Magnetic resonance imaging (MRI) provides an excellent means of studying tissue microstructure noninvasively since the microscopic tissue environment is imprinted on the MRI signal even at macroscopic voxel level. Mesoscopic variations in magnetic field, created by microstructure, influence the transverse relaxation time (T2) in an orientation-dependent fashion (T2 is anisotropic). However, predicting the effects of microstructure upon MRI observables is challenging and requires theoretical insight. We provide a formalism for calculating the effects upon T2 of tissue microstructure, using a model of cylindrical magnetic field perturbers. In a cohort of clinically healthy adults, we show that the angular information in spin-echo T2 is consistent with this model. We show that T2 in brain white matter of nondemented volunteers follows a U-shaped trajectory with age, passing its minimum at an age of ∼30 but that this depends on the particular white matter tract. The anisotropy of T2 also interacts with age and declines with increasing age. Late-myelinating white matter is more susceptible to age-related change than early-myelinating white matter, consistent with the retrogenesis hypothesis. T2 mapping may therefore be incorporated into microstructural imaging.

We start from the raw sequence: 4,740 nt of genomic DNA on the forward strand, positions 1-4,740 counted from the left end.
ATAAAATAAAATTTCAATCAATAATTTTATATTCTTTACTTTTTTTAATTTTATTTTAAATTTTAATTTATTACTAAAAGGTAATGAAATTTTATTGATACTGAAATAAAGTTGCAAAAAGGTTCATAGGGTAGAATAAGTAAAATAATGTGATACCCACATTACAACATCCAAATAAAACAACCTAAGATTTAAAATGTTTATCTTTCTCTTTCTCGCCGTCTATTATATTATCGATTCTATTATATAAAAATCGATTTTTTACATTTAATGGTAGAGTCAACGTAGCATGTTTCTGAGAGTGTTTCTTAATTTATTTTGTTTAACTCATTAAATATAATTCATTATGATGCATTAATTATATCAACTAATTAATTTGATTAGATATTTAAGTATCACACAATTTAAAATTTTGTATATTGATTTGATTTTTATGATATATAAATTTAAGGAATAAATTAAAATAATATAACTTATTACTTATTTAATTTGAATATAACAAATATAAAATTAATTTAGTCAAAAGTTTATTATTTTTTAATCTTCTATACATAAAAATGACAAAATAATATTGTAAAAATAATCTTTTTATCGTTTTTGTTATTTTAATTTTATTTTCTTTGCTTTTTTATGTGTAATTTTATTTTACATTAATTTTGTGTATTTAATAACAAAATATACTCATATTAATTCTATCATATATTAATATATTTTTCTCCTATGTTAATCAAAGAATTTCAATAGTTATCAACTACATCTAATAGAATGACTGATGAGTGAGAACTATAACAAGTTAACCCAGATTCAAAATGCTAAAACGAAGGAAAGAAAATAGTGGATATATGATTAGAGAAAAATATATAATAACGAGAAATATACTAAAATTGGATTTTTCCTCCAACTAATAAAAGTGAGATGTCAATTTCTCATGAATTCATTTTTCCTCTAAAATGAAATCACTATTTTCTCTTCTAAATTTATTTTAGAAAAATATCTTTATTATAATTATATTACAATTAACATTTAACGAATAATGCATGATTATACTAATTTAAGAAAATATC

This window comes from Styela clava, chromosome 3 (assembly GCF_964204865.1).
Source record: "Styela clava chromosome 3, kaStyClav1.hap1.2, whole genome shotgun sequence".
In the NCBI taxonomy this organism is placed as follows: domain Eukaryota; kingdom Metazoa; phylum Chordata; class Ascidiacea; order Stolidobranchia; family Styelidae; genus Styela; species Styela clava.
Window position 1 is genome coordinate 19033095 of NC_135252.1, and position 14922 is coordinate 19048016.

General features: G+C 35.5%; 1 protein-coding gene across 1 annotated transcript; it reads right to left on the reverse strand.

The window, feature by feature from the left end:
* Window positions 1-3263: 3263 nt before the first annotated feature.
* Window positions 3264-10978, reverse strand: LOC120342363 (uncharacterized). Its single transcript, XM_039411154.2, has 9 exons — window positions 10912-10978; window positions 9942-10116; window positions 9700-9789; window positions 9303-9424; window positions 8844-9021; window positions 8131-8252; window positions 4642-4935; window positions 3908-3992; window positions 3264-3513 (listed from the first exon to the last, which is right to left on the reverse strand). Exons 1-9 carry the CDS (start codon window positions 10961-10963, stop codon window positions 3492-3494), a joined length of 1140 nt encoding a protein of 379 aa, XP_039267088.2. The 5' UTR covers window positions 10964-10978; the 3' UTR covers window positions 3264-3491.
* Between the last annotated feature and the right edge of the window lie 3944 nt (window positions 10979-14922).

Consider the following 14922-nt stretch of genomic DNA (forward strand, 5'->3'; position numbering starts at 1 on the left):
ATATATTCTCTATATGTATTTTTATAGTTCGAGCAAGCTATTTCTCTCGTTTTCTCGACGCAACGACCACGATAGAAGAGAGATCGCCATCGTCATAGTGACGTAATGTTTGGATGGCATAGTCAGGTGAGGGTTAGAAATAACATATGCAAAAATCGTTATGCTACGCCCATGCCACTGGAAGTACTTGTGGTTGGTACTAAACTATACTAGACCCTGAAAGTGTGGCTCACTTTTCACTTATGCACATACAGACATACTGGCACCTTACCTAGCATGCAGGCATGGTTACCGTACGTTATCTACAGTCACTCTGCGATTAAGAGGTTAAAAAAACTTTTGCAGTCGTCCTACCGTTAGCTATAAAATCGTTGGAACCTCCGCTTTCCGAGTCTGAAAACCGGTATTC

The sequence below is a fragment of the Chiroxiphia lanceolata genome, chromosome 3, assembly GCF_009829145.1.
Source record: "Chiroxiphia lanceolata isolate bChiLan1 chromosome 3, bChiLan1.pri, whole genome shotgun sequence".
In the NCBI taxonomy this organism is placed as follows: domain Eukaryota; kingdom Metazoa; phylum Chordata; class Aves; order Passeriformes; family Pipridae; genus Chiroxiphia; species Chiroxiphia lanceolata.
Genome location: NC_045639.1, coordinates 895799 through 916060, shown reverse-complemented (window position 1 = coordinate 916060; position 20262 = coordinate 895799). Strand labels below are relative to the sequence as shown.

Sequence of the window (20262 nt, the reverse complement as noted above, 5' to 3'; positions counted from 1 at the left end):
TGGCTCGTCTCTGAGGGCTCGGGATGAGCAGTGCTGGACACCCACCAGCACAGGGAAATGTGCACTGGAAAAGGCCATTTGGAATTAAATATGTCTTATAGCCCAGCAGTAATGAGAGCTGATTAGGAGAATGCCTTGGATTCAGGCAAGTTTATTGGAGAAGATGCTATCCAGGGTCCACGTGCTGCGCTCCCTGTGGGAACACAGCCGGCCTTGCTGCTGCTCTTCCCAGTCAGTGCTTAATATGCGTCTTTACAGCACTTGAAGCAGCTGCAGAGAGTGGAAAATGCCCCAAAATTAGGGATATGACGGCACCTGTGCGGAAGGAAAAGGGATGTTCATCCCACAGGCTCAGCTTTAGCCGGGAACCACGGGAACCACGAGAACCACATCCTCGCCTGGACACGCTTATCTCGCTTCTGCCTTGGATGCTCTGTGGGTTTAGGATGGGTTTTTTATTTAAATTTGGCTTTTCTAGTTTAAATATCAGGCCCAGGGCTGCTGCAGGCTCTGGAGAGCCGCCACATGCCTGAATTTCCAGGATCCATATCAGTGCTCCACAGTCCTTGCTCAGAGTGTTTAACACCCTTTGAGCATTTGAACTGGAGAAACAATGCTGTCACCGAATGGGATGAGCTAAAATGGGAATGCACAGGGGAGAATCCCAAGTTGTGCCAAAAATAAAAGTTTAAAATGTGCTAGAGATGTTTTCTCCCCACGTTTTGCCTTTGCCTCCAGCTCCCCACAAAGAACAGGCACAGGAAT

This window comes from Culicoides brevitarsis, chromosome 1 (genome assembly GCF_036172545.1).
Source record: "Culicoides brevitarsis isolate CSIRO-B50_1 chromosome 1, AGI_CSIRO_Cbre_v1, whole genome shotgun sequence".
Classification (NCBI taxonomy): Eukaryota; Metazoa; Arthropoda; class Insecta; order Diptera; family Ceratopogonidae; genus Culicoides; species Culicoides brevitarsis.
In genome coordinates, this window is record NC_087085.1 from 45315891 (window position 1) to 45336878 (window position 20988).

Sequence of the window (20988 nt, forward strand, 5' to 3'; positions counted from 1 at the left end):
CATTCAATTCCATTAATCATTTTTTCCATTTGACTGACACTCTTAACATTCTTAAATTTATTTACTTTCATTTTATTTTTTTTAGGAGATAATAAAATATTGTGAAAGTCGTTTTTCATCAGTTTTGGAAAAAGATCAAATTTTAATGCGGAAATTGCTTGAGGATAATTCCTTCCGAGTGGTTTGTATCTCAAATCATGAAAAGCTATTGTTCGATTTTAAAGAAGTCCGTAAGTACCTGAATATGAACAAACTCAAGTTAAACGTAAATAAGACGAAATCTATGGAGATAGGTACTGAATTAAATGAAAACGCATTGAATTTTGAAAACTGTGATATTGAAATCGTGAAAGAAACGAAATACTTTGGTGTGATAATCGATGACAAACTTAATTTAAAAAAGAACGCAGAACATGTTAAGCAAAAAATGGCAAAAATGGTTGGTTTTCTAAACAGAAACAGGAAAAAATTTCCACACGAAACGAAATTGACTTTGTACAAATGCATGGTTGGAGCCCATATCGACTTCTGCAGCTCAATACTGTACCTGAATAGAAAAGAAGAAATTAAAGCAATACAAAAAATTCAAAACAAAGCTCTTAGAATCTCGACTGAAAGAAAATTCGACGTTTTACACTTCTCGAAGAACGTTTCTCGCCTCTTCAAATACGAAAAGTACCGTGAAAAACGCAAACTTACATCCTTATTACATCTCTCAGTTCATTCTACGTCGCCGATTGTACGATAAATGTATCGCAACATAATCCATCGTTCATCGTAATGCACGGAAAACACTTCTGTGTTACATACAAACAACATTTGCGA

- Brain and Behaviour
- Cognitive Science